Wednesday, 16 June 2010

The Rebellious Tourist on S Africa: FAIL

[Note: has changed their page since I posted this piece - perhaps they did so in response to this posting, but I can't confirm that. However, they have removed the off-target photos, the reference to the Serengeti, and the reference to orangutans. Here is a cached version of the original page (which won't be around forever), but the Internet Archive will have a copy of it online in around 6 months' time and I will link to it then. However, there remains nothing responsible or rebellious about their recommendations. -- Kurt, 21 June 2010]

So, following my recent kerfuffle with over their 'rebellious tourist manifesto' and the harm I believe it does to responsible tourism, the issue has now moved from the theoretical into the practical realm. Following on their weak tea manifesto about what comprises 'rebellion' for travellers (in the spirit of Jost Krippendorf), they have now launched a "brand new column" written by their 'rebellious tourist' (the one who supposedly hacked their site, but was in fact a hoax done for publicity).

Honestly, after a few thousand words on this and many hours spent, my intention had been to let this issue go - I've given up on being more than another travel agency, albeit a clever one that was out ahead of the pack in seeing the RT movement growing and positioned themselves to profit by it. However, the focus of their first column hits me right where I live and work - Responsible Tourism in South Africa - and they have embarrassed themselves with the content of this supposedly 'rebellious' take on visiting the country as a responsible traveller. It's neither rebellious nor responsible in any remotely meaningful sense of either word.

Firstly, the images on the page include a blue and yellow macaw, which is a South American bird, and a mountain gorilla, which is found only in Rwanda, Uganda and the DR Congo - thousands of km's from South Africa.

Secondly, they recommend a visit to the Serengeti, which is in Tanzania and Kenya, also thousands of km's from South Africa.They also include the following line, which is a non-sequitur:
Or you may be thinking about booking a volunteering holiday to an orangutan conservation project only to read that your regular chocolate treat contains unsustainable palm oil and is in fact contributing to the destruction of your favourite animal’s habitat.
Orangutans are in Borneo and Sumatra - Indonesia, thousands of km's away. Cacao and palm oil are also in Indonesia, but both are produced in West Africa too, which is at least a few thousand km's closer - but still a few thousand from South Africa.

Thirdly, they recommend 'rebellious' travellers visit Kruger Park, Camps Bay beaches, Boulders Beach for the penguins, Robben Island, the V&A Waterfront, the Cape Winelands - these are the most mainstream travel experiences in South Africa, with nothing RT or rebellious about them. NOTHING.

They do recommend some local food, advise using the train, and mention volunteering (the orangutan non-sequitur aside) - each good suggestions.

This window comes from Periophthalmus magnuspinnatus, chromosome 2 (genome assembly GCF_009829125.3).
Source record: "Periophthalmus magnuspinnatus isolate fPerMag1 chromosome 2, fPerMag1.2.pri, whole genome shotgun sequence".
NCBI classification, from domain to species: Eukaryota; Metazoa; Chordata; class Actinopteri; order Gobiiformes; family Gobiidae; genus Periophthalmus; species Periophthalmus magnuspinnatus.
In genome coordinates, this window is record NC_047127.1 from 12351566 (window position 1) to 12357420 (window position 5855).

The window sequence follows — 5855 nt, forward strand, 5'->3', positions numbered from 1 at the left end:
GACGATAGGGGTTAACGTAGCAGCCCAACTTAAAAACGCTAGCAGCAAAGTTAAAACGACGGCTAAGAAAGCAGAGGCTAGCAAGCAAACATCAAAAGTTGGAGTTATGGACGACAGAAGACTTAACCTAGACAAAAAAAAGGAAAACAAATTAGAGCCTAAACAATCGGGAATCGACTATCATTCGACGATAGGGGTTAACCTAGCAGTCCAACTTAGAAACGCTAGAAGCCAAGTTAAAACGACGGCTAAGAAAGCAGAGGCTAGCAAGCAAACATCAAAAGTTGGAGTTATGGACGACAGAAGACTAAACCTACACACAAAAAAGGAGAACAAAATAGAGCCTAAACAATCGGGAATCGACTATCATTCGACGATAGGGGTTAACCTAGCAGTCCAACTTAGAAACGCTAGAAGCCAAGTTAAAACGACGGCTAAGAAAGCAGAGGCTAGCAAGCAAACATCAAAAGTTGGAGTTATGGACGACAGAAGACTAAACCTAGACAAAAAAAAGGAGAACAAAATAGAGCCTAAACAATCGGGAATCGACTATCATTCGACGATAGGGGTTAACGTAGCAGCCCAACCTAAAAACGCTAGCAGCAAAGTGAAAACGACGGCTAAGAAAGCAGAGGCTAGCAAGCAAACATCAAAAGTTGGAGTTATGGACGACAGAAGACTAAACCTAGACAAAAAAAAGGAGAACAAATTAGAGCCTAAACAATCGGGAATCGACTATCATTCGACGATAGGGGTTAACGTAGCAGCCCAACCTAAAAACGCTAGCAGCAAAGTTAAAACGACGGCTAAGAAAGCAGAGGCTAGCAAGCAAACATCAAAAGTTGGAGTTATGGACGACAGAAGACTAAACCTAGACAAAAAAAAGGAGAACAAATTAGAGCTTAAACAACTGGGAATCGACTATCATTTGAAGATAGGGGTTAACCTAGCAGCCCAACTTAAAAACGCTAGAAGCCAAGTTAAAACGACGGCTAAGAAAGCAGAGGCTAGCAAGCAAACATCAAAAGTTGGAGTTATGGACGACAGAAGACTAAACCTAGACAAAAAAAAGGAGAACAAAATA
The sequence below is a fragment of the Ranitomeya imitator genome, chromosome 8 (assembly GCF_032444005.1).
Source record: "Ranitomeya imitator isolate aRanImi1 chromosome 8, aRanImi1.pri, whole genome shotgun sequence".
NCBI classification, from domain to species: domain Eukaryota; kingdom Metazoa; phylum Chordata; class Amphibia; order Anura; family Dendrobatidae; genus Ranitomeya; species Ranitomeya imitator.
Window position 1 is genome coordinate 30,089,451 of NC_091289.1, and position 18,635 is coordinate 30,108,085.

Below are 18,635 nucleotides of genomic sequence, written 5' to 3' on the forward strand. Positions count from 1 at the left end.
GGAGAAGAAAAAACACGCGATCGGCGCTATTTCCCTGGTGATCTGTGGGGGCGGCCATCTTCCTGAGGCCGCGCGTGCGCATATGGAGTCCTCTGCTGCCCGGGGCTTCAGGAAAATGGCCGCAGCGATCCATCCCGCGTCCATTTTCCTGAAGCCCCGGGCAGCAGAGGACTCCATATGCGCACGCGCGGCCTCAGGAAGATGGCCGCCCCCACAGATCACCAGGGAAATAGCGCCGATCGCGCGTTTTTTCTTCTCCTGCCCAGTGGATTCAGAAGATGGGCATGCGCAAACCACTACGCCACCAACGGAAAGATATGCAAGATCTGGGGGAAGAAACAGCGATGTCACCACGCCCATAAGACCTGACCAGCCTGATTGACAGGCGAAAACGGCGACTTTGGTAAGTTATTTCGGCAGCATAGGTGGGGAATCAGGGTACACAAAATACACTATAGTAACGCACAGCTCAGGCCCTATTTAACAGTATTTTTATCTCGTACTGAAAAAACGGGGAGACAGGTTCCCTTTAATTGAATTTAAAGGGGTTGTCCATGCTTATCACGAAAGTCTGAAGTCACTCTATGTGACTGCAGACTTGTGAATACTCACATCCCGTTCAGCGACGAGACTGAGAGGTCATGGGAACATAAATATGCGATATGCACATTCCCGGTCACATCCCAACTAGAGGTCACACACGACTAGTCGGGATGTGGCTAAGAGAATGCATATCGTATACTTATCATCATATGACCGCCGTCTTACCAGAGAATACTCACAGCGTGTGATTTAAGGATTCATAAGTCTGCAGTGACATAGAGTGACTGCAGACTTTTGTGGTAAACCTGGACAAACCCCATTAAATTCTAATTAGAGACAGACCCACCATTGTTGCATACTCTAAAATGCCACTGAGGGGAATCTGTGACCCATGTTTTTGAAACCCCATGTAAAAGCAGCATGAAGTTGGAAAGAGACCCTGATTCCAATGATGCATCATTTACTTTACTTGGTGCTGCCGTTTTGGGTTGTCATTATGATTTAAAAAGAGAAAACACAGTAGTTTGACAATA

However, they also advise against shark cage diving, even though this is a hugely popular activity that brings in a substantial amount of money for marine conservation and there is at present no credible evidence that it has affected the behaviour or environment of the great white sharks. There are even two shark diving operators who are Fair Trade in Tourism accredited, which is bona fide RT. (See the shark cage diving industry analysis done by Responsible Tourism maven, Helen Turnbull, here). Personally, I'm ambivalent about shark cage diving, but there's no justification in slating the entire industry - in fact, there is evidence to the contrary, if anything.

All in all, the column reflects such overt ignorance of the destination they recommend, and a fundamental lack of credible responsible experiences, that I just couldn't let it pass without comment.

This 'Rebellious Tourist' thing just continues to makes look bad, and this new column is further support for my argument that is watering down the general understanding of what RT is and doing harm to the RT movement.


Afrika T


  1. Even the upholders of 'moral virtue' should be scrutinised. Keep up the good work.

  2. I couldn't agree more with your comments! They seem to have made some changes to the blog as a result of your article.

    I am totally outraged by their comments on shark cage diving. They obviously have no idea on the research going on in both False Bay and Gansbaai areas and the excellent work the FTTSA accredited operators do. The travel ideas given are boring, mainstream and have very little to do with responsible travel. The person who wrote the blog has not even bothered to check out the trips available on their own site!


Blogging Hiatus

Gentle Reader,

Some five years into the life of Afrika T, I now find myself unable to keep up with contributions at a level that I and you have come to expect from this blog. Partly this is because of other activities in responsible tourism (see example here, and another here), partly from other projects in sustainability (see examples here and here), and partly for reasons that are more personal.

I am certainly still active online and in responsible travel, so feel free to comment on existing posts here, to follow me on Twitter, and to note what I've been reading online via Delicious. I also hope to return to Afrika T, so am not bringing the blog to a halt, just declaring a hiatus of indefinite duration...

Thank you for your support over the years, and, if you're a newcomer to the site, may it still prove valuable.

Kind regards


5 December 2011